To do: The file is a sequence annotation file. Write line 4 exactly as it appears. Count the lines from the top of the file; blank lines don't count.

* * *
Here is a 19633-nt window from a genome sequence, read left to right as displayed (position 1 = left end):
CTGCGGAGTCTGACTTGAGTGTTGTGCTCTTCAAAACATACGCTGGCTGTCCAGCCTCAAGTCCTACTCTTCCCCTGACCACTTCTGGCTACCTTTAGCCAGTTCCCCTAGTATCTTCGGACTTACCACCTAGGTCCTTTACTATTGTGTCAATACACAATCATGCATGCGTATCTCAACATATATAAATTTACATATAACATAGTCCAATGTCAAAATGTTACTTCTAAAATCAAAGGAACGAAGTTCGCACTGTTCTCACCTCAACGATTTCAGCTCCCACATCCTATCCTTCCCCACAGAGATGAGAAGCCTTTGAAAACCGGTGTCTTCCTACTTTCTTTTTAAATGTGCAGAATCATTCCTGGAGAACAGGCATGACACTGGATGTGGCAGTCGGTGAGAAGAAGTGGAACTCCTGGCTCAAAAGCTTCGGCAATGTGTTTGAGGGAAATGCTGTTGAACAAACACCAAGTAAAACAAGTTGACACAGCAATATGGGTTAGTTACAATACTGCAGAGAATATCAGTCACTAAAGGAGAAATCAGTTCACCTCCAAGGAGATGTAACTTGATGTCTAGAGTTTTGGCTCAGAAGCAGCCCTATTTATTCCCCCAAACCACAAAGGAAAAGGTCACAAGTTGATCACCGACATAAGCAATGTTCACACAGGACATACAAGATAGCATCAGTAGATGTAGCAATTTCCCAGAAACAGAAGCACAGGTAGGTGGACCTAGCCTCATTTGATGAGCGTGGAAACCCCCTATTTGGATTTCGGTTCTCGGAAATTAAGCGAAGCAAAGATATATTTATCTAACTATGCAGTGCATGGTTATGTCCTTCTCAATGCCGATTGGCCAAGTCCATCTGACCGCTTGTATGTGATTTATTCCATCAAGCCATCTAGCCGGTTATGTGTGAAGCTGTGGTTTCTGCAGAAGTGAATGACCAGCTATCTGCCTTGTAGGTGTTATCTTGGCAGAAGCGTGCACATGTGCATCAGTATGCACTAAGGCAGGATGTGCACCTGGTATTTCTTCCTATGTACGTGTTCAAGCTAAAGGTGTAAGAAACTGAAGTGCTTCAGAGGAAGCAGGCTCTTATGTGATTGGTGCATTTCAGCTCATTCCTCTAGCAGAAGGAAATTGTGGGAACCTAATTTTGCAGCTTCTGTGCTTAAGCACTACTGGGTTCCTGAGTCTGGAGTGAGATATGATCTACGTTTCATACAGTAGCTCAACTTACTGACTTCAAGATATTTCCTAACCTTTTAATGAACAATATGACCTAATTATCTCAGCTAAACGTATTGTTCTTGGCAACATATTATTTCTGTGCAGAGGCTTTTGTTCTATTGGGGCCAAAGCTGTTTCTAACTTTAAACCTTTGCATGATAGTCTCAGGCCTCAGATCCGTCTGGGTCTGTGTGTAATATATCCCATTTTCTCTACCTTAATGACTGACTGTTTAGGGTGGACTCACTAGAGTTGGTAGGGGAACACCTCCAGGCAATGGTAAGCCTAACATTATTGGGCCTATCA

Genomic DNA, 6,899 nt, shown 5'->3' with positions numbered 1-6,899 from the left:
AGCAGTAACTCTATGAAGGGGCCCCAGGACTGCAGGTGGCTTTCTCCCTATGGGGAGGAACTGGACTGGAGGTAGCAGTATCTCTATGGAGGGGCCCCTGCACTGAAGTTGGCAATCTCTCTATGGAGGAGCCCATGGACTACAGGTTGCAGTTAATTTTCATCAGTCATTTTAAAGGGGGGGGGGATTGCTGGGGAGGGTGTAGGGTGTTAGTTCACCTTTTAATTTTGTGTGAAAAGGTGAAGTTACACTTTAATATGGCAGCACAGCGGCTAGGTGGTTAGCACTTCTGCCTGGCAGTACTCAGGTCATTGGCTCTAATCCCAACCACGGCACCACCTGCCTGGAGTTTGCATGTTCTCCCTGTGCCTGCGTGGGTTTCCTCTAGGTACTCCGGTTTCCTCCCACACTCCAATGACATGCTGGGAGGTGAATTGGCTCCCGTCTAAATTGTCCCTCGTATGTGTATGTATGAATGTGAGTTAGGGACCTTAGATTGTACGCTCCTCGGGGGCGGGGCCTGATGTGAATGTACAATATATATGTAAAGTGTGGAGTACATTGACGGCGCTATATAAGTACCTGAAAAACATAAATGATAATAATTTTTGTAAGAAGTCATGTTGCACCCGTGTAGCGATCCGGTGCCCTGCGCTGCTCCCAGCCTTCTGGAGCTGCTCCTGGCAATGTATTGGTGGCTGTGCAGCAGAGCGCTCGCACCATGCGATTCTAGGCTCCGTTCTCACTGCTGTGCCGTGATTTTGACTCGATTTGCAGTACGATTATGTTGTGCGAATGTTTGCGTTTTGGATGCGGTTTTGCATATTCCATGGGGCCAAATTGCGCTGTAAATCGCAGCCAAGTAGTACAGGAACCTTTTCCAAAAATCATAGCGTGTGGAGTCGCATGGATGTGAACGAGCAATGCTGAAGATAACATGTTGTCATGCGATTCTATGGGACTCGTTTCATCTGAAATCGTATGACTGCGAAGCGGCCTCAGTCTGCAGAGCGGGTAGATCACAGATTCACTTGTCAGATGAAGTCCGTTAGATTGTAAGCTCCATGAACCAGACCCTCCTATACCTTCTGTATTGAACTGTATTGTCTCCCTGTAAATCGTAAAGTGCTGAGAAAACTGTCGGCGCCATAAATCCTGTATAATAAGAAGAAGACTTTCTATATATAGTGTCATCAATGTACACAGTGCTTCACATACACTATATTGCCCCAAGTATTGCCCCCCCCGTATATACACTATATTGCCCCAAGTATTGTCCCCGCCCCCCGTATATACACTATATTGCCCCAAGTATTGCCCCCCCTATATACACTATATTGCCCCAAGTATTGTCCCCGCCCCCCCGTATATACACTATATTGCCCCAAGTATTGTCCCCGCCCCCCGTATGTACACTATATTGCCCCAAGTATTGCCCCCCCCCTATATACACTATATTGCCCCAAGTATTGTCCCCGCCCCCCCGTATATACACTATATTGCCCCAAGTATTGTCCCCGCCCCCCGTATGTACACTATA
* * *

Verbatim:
AGCAGTAACTCTATGAAGGGGCCCCAGGACTGCAGGTGGCTTTCTCCCTATGGGGAGGAACTGGACTGGAGGTAGCAGTATCTCTATGGAGGGGCCCCTGCACTGAAGTTGGCAATCTCTCTATGGAGGAGCCCATGGACTACAGGTTGCAGTTAATTTTCATCAGTCATTTTAAAGGGGGGGGGGATTGCTGGGGAGGGTGTAGGGTGTTAGTTCACCTTTTAATTTTGTGTGAAAAGGTGAAGTTACACTTTAATATGGCAGCACAGCGGCTAGGTGGTTAGCACTTCTGCCTGGCAGTACTCAGGTCATTGGCTCTAATCCCAACCACGGCACCACCTGCCTGGAGTTTGCATGTTCTCCCTGTGCCTGCGTGGGTTTCCTCTAGGTACTCCGGTTTCCTCCCACACTCCAATGACATGCTGGGAGGTGAATTGGCTCCCGTCTAAATTGTCCCTCGTATGTGTATGTATGAATGTGAGTTAGGGACCTTAGATTGTACGCTCCTCGGGGGCGGGGCCTGATGTGAATGTACAATATATATGTAAAGTGTGGAGTACATTGACGGCGCTATATAAGTACCTGAAAAACATAAATGATAATAATTTTTGTAAGAAGTCATGTTGCACCCGTGTAGCGATCCGGTGCCCTGCGCTGCTCCCAGCCTTCTGGAGCTGCTCCTGGCAATGTATTGGTGGCTGTGCAGCAGAGCGCTCGCACCATGCGATTCTAGGCTCCGTTCTCACTGCTGTGCCGTGATTTTGACTCGATTTGCAGTACGATTATGTTGTGCGAATGTTTGCGTTTTGGATGCGGTTTTGCATATTCCATGGGGCCAAATTGCGCTGTAAATCGCAGCCAAGTAGTACAGGAACCTTTTCCAAAAATCATAGCGTGTGGAGTCGCATGGATGTGAACGAGCAATGCTGAAGATAACATGTTGTCATGCGATTCTATGGGACTCGTTTCATCTGAAATCGTATGACTGCGAAGCGGCCTCAGTCTGCAGAGCGGGTAGATCACAGATTCACTTGTCAGATGAAGTCCGTTAGATTGTAAGCTCCATGAACCAGACCCTCCTATACCTTCTGTATTGAACTGTATTGTCTCCCTGTAAATCGTAAAGTGCTGAGAAAACTGTCGGCGCCATAAATCCTGTATAATAAGAAGAAGACTTTCTATATATAGTGTCATCAATGTACACAGTGCTTCACATACACTATATTGCCCCAAGTATTGCCCCCCCCGTATATACACTATATTGCCCCAAGTATTGTCCCCGCCCCCCGTATATACACTATATTGCCCCAAGTATTGCCCCCCCTATATACACTATATTGCCCCAAGTATTGTCCCCGCCCCCCCGTATATACACTATATTGCCCCAAGTATTGTCCCCGCCCCCCGTATGTACACTATATTGCCCCAAGTATTGCCCCCCCCCTATATACACTATATTGCCCCAAGTATTGTCCCCGCCCCCCCGTATATACACTATATTGCCCCAAGTATTGTCCCCGCCCCCCGTATGTACACTATA